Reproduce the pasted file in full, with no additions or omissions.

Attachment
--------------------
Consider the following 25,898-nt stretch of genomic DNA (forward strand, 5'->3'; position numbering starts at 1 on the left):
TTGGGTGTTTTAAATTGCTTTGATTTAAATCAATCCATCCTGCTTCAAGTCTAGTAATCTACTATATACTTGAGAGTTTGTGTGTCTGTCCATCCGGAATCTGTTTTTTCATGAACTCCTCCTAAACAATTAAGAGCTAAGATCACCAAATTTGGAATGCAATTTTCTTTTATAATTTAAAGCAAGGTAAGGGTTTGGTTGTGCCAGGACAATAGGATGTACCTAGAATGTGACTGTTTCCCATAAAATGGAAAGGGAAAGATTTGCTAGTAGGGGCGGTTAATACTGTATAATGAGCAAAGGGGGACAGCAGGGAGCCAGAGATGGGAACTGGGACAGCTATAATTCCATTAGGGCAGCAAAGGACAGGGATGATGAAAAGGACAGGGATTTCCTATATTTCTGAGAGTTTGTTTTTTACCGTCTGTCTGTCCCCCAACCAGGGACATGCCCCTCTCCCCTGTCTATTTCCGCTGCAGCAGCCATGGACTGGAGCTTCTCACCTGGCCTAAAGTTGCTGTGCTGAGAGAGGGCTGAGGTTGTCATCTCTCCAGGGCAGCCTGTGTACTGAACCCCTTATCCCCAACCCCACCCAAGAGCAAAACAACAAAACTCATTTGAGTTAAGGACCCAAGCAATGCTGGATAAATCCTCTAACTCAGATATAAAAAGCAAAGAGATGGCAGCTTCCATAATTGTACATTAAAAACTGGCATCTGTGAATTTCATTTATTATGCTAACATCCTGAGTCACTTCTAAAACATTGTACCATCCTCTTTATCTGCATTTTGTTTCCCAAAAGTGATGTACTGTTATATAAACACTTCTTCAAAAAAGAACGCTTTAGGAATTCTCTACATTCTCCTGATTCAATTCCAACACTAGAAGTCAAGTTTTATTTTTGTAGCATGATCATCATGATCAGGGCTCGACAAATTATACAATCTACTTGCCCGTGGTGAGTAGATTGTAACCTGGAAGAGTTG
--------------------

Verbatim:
Consider the following 25,898-nt stretch of genomic DNA (forward strand, 5'->3'; position numbering starts at 1 on the left):
TTGGGTGTTTTAAATTGCTTTGATTTAAATCAATCCATCCTGCTTCAAGTCTAGTAATCTACTATATACTTGAGAGTTTGTGTGTCTGTCCATCCGGAATCTGTTTTTTCATGAACTCCTCCTAAACAATTAAGAGCTAAGATCACCAAATTTGGAATGCAATTTTCTTTTATAATTTAAAGCAAGGTAAGGGTTTGGTTGTGCCAGGACAATAGGATGTACCTAGAATGTGACTGTTTCCCATAAAATGGAAAGGGAAAGATTTGCTAGTAGGGGCGGTTAATACTGTATAATGAGCAAAGGGGGACAGCAGGGAGCCAGAGATGGGAACTGGGACAGCTATAATTCCATTAGGGCAGCAAAGGACAGGGATGATGAAAAGGACAGGGATTTCCTATATTTCTGAGAGTTTGTTTTTTACCGTCTGTCTGTCCCCCAACCAGGGACATGCCCCTCTCCCCTGTCTATTTCCGCTGCAGCAGCCATGGACTGGAGCTTCTCACCTGGCCTAAAGTTGCTGTGCTGAGAGAGGGCTGAGGTTGTCATCTCTCCAGGGCAGCCTGTGTACTGAACCCCTTATCCCCAACCCCACCCAAGAGCAAAACAACAAAACTCATTTGAGTTAAGGACCCAAGCAATGCTGGATAAATCCTCTAACTCAGATATAAAAAGCAAAGAGATGGCAGCTTCCATAATTGTACATTAAAAACTGGCATCTGTGAATTTCATTTATTATGCTAACATCCTGAGTCACTTCTAAAACATTGTACCATCCTCTTTATCTGCATTTTGTTTCCCAAAAGTGATGTACTGTTATATAAACACTTCTTCAAAAAAGAACGCTTTAGGAATTCTCTACATTCTCCTGATTCAATTCCAACACTAGAAGTCAAGTTTTATTTTTGTAGCATGATCATCATGATCAGGGCTCGACAAATTATACAATCTACTTGCCCGTGGTGAGTAGATTGTAACCTGGAAGAGTTG